January has been a busy month. Between being a new year, starting new projects, spending a couple days recovering from a maybe-cold, and preparing my page on ko-fi (details on that, here), there has been a fair bit going on. Aside from the random-maybe-illness, it’s been full of many good things!
First Things First
While technically just before year-end, and therefore not completed in January, I noticed that I hadn’t shared my final digital work of 2019! Major oversight.
Over the last few months I have been considering Patreon and Ko-fi as options to give fans of my work more access to me as a creator. It has taken some consideration, and I have decided to go with… Ko-fi!
Maybe this isn’t a surprise as my page has been accessible since October, but the current plan I’m using is Free. The change will be that I’m moving to Ko-fi Gold, a subscription to both support Ko-fi’s development and to give me access to a number of features that I can put to good use for those following and supporting my work.
I am aiming to be ready to go early February.
As a note, this does not mean my blog and portfolio won’t be updated anymore. However, how I update will change. Ko-fi will be updated first with work in progress and final images, and have some exclusive content. I’m still working out the exact changes, and feedback is not just welcome but heavily encouraged.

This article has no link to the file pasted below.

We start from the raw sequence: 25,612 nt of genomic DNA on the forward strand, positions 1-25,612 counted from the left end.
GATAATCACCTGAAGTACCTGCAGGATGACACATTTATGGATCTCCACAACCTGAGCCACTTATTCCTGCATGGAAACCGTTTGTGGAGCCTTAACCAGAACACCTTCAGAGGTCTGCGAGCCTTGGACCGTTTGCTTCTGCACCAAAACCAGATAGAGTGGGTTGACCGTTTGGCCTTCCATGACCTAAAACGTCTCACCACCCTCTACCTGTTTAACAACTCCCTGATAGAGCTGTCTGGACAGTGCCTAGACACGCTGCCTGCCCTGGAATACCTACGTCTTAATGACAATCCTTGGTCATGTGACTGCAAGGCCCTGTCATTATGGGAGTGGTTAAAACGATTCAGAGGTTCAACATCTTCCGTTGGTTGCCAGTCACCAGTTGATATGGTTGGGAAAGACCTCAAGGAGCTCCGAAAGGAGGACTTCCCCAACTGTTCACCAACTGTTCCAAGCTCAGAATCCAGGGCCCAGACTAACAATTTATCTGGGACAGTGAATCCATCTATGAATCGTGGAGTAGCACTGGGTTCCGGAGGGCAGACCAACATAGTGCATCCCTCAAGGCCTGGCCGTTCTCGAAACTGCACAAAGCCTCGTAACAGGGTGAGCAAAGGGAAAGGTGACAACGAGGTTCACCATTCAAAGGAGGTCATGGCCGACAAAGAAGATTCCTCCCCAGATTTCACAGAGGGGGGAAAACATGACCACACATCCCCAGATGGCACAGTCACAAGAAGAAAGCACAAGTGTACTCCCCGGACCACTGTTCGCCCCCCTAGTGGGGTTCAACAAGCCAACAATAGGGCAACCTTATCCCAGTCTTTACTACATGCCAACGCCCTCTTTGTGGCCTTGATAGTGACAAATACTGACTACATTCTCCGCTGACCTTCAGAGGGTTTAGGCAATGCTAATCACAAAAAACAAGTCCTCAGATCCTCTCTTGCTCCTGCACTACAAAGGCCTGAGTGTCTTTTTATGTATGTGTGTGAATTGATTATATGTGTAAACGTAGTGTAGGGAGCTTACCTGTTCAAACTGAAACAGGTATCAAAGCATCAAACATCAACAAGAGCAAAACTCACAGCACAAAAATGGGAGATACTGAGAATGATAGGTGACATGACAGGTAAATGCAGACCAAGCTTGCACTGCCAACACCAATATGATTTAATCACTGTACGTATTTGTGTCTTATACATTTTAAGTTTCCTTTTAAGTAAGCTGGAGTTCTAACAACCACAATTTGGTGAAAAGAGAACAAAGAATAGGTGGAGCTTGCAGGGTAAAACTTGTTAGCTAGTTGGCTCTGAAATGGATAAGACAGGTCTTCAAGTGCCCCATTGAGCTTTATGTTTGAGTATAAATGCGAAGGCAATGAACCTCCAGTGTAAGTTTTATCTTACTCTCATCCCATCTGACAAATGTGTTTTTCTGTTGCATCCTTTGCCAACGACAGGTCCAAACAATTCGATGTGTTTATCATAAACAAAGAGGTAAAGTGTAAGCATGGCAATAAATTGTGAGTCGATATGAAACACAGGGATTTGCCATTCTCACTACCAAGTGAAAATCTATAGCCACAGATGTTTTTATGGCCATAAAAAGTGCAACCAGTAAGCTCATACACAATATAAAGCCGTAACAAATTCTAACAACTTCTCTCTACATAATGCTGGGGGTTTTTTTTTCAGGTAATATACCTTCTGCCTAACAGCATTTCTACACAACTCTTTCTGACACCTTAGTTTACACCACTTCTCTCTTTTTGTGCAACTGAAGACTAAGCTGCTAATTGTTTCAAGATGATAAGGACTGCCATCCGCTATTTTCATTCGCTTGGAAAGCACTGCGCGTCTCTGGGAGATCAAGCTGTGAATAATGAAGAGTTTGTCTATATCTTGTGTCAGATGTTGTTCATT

In 2014, Maia Kobabe, who uses e/em/eir pronouns, thought that a comic of reading statistics would be the last autobiographical comic e would ever write. At the time, it was the only thing e felt comfortable with strangers knowing about em. Now, Gender Queer is here. Maia’s intensely cathartic autobiography charts eir journey of self-identity, which includes the mortification and confusion of adolescent crushes, grappling with how to come out to family and society, bonding with friends over erotic gay fanfiction, and facing the trauma and fundamental violation of pap smears. Started as a way to explain to eir family what it means to be nonbinary and asexual, Gender Queer is more than a personal story: it is a useful and touching guide on gender identity-what it means.
I have never come across a book that so closely captured the feeling of dysphoria that I felt growing up. Mine was caused by different things, but much of how I dealt with it is mirrored in portions of this graphic novel.
I invented and named a lost male twin who had always felt like he should be a girl. If I could just find him we would both finally feel like whole complete people.
Gender Queer, Maia Kobabe
This book is an amazing read and so honest and open. I didn’t know it, but I needed to read it. I picked it up out of curiosity, thinking I may learn something. I didn’t expect to get so much out of it, though.